This is my method of treating fractures with Opticon. I almost always treat the fracture after all of the grinding, sanding and polishing steps are completed. I have found that treating before cabbing usually results in the fracture propagating more during the cabbing and the new fracture area is obscured by the Opticon so it can't be retreated.
I use my bench "gooseneck" lamp with a 100 watt clear bulb to heat the cab and Opticon. It provides more than enough heat to achieve a good healing action.
Here is a photo of the Opticon and hardener. This size container is the most popular and will do many cabs.
I use wells cut from an aluminum muffin pan to do the heating steps. You can shape a little spout on the edge to pour the excess Opticon back into its container.
I place the cab in the well and cover it with Opticon. Make sure that you have cleaned the cab with soap and water. I also place the cab in my ultrasonic cleaner to get all of the polishing compound out of the fracture. I have found that it is almost impossible to remove the polish with hand scrubbing. A few seconds in the ultrasonic is all that is needed. The last step before placing the cab in the well is to clean all the fingerprints off with denatured alcohol.
If the cab is a little large for the well you can easily reshape the well.
Next I place the well under the lamp.
Lower the lamp down as far as you can get it without the bulb making contact with the Opticon. I like to place something under the well as a heat shield to protect the bench top from getting overheated.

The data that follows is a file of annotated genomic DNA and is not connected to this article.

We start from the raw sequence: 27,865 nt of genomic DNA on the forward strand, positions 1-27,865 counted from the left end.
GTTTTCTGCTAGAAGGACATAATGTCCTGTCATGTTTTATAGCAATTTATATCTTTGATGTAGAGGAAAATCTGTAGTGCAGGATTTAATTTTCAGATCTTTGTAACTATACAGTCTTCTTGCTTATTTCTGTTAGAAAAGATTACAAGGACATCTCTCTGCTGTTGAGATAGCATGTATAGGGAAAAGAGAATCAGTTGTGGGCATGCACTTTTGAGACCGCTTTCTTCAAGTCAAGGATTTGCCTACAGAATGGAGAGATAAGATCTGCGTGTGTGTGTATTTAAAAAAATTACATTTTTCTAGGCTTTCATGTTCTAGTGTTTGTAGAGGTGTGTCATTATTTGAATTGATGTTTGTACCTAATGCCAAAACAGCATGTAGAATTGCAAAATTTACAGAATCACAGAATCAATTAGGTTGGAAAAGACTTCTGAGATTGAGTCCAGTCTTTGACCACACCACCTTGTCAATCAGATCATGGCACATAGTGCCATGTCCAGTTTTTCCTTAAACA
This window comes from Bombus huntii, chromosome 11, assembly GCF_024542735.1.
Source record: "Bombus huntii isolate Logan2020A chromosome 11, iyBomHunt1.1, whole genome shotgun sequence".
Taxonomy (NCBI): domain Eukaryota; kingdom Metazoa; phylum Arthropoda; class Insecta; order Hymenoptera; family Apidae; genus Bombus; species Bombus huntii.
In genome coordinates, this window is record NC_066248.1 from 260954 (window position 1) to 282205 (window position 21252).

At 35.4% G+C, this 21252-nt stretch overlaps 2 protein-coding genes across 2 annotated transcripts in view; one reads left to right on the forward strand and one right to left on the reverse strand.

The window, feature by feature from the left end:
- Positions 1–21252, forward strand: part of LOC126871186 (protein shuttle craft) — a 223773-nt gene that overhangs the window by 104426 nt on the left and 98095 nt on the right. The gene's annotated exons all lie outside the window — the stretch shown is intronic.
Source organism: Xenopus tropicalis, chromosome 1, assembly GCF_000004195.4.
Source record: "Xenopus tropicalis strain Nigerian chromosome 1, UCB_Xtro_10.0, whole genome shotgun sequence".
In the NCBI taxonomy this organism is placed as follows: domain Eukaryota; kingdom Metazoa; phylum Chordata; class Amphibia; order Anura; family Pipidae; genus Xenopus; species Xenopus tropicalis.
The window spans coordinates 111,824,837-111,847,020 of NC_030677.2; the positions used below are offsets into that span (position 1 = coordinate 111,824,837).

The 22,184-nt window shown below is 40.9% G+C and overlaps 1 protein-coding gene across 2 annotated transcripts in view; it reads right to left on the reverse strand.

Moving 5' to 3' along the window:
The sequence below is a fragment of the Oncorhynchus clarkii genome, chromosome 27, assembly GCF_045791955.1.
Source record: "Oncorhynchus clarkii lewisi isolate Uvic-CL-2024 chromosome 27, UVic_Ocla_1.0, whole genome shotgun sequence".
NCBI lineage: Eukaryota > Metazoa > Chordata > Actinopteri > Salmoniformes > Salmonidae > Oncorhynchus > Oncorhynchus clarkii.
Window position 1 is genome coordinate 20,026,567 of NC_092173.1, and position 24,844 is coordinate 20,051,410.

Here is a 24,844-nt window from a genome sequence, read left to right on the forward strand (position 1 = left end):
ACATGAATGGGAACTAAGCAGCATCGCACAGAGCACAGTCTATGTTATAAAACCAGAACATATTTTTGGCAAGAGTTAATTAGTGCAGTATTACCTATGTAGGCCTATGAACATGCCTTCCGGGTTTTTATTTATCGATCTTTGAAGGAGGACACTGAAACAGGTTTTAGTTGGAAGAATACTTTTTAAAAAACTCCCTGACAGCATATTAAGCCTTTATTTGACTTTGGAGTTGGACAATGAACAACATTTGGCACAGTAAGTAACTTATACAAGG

The heat will cause the Opticon to give off some odor so if this is objectional you can place a fan nearby. I leave the heat on the Opticon/cab for 3 hours. The cab will get so hot that you cannot touch it with your bare fingers! By getting it this hot the cab will expand and the fracture will be wide enough for the now very hot and fluid Opticon to fully fill the fracture.
After the three hours you can remove the cab with tweezers or pliers and wipe the excess Opticon off with a napkin. Wipe off all that you can get off. Carefully pour nearly all of the hot Opticon back into its container. Leave about 1 teaspoon of resin in the well.i
Pour this excess resin into a paper cup that has been cut down shorter.
Add a few drops of hardener. The instructions call for a 10 to 1 mixture of resin to hardener.
Stir with a wood popsicle stick.
Get a paper plate, cut a few pieces off a plastic ceramic tile spacer and arrange them on the plate. These will allow you to keep the treated cab up off the surface of the plate.
Lay the cab on the spacers and apply a narrow line of resin/hardener over the fracture line. Do the same on the girdle of the cab and on the back.
Place the cab back under the light and lower the lamp to it but not as close as before.
Leave it this way for an hour or so. Turn off the lamp and when the cab is cool enough to touch check that the Opticin has set up real hard.
File off the excess hardened Opticon and admire your success. As you will see, the less excess Opticon that you add over the fracture, the less you will have to file off.
I have tried to place the heated cab in the Opticon in a bell jar under a high vacuum to increase the penetration of the Opticon with very limited success. The vacuum tends to vaporize the Opticon especially within the fracture and draws it back out of the fracture. Maybe placing the cab in a vacuum before any treatment will pull any water that might be in the fracture might help but generally heating the cab slightly before adding the Opticon will do the trick.